2017 has been huge for Bitcoin. At the start of the year, the currency was trading for about $900 per coin. It bumped along, hitting $1,000 in February, before beginning its huge rally in late November that took it all the way up to $19,000, before crashing back down to $10,000. Following a rally in the last day or two, it’s back up to $15,000.

The big question now is what happens next. Bitcoin has done a lot of growing up in the last month, as professional investors have started taking a real interest in the currency. The first few months of 2018 are going to determine whether Bitcoin is a real investment, a viable currency, or a total bust.

Where Bitcoin prices go in the short term will largely depend on the regulatory environment. On the plus side for Bitcoin, it’s starting to be traded on traditional markets. Two big exchanges, the CME and CBOE are already offering Bitcoin trading to investors. The system is a little messy — what they’re really offering is futures prices, based on the Bitcoin price averaged from a few big exchanges — but the result is that investors can trade in Bitcoin on a secured, non-hackable, reputable exchange.

But at the same time, the main US regulator, the SEC, warned this month that there’s “substantially less investor protection than in our traditional securities markets, with correspondingly greater opportunities for fraud and manipulation.”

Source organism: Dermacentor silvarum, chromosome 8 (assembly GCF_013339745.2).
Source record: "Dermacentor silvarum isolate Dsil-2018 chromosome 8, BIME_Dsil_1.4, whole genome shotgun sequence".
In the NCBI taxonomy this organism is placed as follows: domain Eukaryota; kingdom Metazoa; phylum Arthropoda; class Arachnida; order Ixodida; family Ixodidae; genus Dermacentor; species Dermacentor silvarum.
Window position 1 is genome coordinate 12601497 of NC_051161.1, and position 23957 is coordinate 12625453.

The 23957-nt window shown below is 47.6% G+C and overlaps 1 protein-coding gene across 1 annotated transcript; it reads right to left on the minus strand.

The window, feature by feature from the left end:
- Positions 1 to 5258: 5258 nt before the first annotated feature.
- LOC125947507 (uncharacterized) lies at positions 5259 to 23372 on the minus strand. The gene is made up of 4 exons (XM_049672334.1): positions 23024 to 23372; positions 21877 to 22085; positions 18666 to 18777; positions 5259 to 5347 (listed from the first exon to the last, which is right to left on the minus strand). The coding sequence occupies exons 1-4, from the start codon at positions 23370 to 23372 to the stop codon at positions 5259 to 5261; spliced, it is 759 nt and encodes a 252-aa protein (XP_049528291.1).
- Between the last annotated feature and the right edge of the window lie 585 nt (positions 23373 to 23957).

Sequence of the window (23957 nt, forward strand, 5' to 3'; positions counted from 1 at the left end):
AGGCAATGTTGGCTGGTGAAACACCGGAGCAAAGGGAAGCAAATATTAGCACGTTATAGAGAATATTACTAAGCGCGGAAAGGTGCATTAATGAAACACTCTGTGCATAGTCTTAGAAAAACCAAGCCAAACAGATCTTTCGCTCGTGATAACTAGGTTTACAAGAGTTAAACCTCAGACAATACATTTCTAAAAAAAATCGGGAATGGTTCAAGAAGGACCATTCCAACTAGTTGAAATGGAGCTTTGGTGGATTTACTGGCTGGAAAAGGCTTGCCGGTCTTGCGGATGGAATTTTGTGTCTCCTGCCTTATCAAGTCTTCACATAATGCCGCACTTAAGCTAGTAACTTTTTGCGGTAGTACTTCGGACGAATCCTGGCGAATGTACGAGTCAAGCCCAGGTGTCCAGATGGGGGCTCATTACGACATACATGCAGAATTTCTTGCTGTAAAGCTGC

Investors are also at risk from exchanges collapsing, or being hacked: most hobby speculators store their Bitcoin in a wallet kept with one of the big cryptocurrency exchanges, which makes them accessible to hackers. Bitcoin exchanges have been plundered by hackers in the past, and with the increased value of Bitcoin, you’d imagine it’s just a matter of time until a hack happens.

An equal danger is one of the big market-creating exchanges flat-out crashing. Coinbase, the biggest exchange in the US, routinely fails and won’t allow selling when Bitcoin prices are falling, due to high traffic. That can lead to panic-selling, which has the potential to cause a minor downturn to turn into a full-blown crisis.

Then, there’s the problem of energy consumption and transaction fees. The energy used by Bitcoin has been skyrocketing along with the price, and the cost of making a transfer from one wallet to another has increased to around $5 right now. That, plus the volatility from price fluctuations, has caused a number of online retailers to stop accepting Bitcoin, which destroys its value as a currency.

So right now, Bitcoin is at a crossroads. The market has survived its first big scare and come out with a little confidence, which is a good sign that investors aren’t quite as skittish as you might’ve thought.

But at the same time, a lot of things are going to have to go right — or, more accurately, no big things can go wrong — for Bitcoin to keep growing for the next few months. If a big exchange gets hacked, major investors start to sell and cash in, the SEC starts regulating, or the price keeps see-sawing for some reason, it’s difficult to see Bitcoin’s wild ride keep going.